Money And Pills

Source: Wikimedia Commons.

Dilemmas present great opportunities for investors. Consider one huge dilemma in the U.S. healthcare system: Prescription drug costs are rising while there's intense pressure to keep healthcare costs down. What's the investing opportunity here? Pharmacy benefit manager (PBM) stocks.

Pharmacy benefit managers' main purpose for existence is to control prescription drug costs. They negotiate favorable prices with drugmakers and encourage members to use the most cost-effective prescription drugs. These efforts save money for PBM customers, including employers and health plans. If you're looking for ways to profit over the next decade from the prescription drug cost dilemma, here are three pharmacy benefit manager stocks you should definitely watch.

1. Express Scripts (NASDAQ:ESRX)
Express Scripts stands out as the biggest (and arguably the best) pure-play PBM. The company generated over $100 billion in revenue last year, with over $2 billion of that total hitting the bottom line. Express Scripts' claim to the No. 1 spot in terms of size is directly linked to why this is likely the best PBM stock around.

Which PBM is more likely to win the most favorable price concessions from a pharmaceutical company -- the largest PBM or a smaller rival? That's an easy question to answer, of course. A PBM that commands larger volume can demand a lower price. Express Scripts proved this in a highly public way in late 2014 in its deal with AbbVie to lower the skyrocketing costs of hepatitis C drugs for its customers. Expect the giant PBM to wage a similar battle in the near future over a new class of potentially pricey cholesterol drugs.

Express Scripts' scale also helps on another front -- getting patients to help control costs by choosing less expensive drugs and adhering to prescription regimens. The company continues to use its resources to develop innovative programs to accomplish this goal, including a mobile app that allows patients to manage their medications wherever they go.

Probably the biggest knock on Express Scripts is its debt load of more than $12 billion. This debt is a by-product of a series of acquisitions over the last few years. However, Express Scripts should be able to comfortably service this debt with its cash flow. The company could also face some short-term uncertainty from health insurer mergers and acquisitions, but I think Express Scripts is a solid pick over the long run.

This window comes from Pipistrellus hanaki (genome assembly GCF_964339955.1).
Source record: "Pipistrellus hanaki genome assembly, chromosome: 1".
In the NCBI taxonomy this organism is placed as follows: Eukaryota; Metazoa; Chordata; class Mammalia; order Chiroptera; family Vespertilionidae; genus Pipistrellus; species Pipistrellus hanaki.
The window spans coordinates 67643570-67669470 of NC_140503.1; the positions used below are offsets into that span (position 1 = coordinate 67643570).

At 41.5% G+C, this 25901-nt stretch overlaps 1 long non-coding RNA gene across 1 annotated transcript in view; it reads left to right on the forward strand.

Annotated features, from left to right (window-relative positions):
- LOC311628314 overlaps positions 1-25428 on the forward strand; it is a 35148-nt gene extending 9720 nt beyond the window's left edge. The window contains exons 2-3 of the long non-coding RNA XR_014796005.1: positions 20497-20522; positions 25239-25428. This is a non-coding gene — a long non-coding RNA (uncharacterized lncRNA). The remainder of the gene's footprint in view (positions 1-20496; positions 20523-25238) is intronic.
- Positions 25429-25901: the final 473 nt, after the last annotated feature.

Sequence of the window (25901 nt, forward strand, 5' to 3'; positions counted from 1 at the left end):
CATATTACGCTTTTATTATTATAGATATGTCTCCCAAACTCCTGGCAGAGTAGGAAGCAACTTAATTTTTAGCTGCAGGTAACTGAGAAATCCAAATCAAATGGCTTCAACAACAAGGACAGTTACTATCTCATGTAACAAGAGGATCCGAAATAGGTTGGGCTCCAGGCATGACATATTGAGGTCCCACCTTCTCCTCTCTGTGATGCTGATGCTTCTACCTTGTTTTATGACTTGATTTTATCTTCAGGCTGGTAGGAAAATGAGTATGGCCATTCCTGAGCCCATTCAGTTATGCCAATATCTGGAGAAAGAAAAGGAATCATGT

2. UnitedHealth Group (NYSE:UHS)
You might be saying to yourself, "Wait a second. Isn't UnitedHealth an insurance company?" Yes, it is. But it's also a rapidly growing PBM with its OptumRx business unit.

That growth kicked into overdrive earlier this year when UnitedHealth announced it was buying Catamaran (NASDAQ: CTRX), the fourth-largest PBM in the country. Once the acquisition is finalized, Catamaran will fold into OptumRx. The combination should bring some of the advantages of larger scale to OptumRx and solidify its position as the No. 3 PBM in the U.S.Once Catamaran is assimilated, the PBM services should make up around 40% of total revenue for UnitedHealth. 

There is a potential risk that some customers could be lost during the transition. Over the longer stretch, Catamaran customers that are competitors to UnitedHealth could also look elsewhere as their contracts expire. However, I think that UnitedHealth remains a good healthcare stock for investors to consider -- with OptumRx's pickup of Catamaran making the stock even more attractive over the long run.  

3. CVS Health (NYSE:CVS)
When most people think about CVS, drugstores come to mind. That's understandable, since CVS Health is the country's second-largest pharmacy retailer. However, it's also the second-largest PBM in the U.S. -- and that PBM business actually brings in more revenue than the retail pharmacy segment does.

CVS Health joined the buyout wave in May with its announced plan to buy long term care pharmacy services provider Omnicare. CVS is counting on the increasing numbers of aging Americans moving into senior living facilities as a significant growth opportunity for its PBM business. 

Even without the Omnicare deal, pharmacy services has proven to be the main driver for CVS Health's earnings growth lately. In the first quarter, CVS' retail pharmacy segment experienced a decrease in year-over-year gross profit while pharmacy services gross profit increased nearly 15% compared to the first quarter of 2014. 

Analysts expect CVS Health's earnings to grow more than twice as fast as that of the S&P 500 over the next five years. I suspect those projections will prove to be fairly accurate, in large part due to the company's PBM business. 

Playing the field
Investors don't have to fret over which PBM stock is the best to choose. It's probably not a bad idea to consider picking up shares of each of these stocks. 

All of them will benefit from the demographic trends that should push demand for healthcare services higher. Express Scripts will likely continue to be the best pure-play PBM stock around. UnitedHealth gives investors exposure to both a top PBM and health insurer. CVS Health brings a growing PBM and solid pharmacy retail mix to the table. When it comes to finding good PBM stocks, there's no dilemma at all.

Keith Speights owns shares of Express Scripts. The Motley Fool recommends CVS Health and Express Scripts. The Motley Fool owns shares of Express Scripts. Try any of our Foolish newsletter services free for 30 days. We Fools may not all hold the same opinions, but we all believe that considering a diverse range of insights makes us better investors. The Motley Fool has a disclosure policy.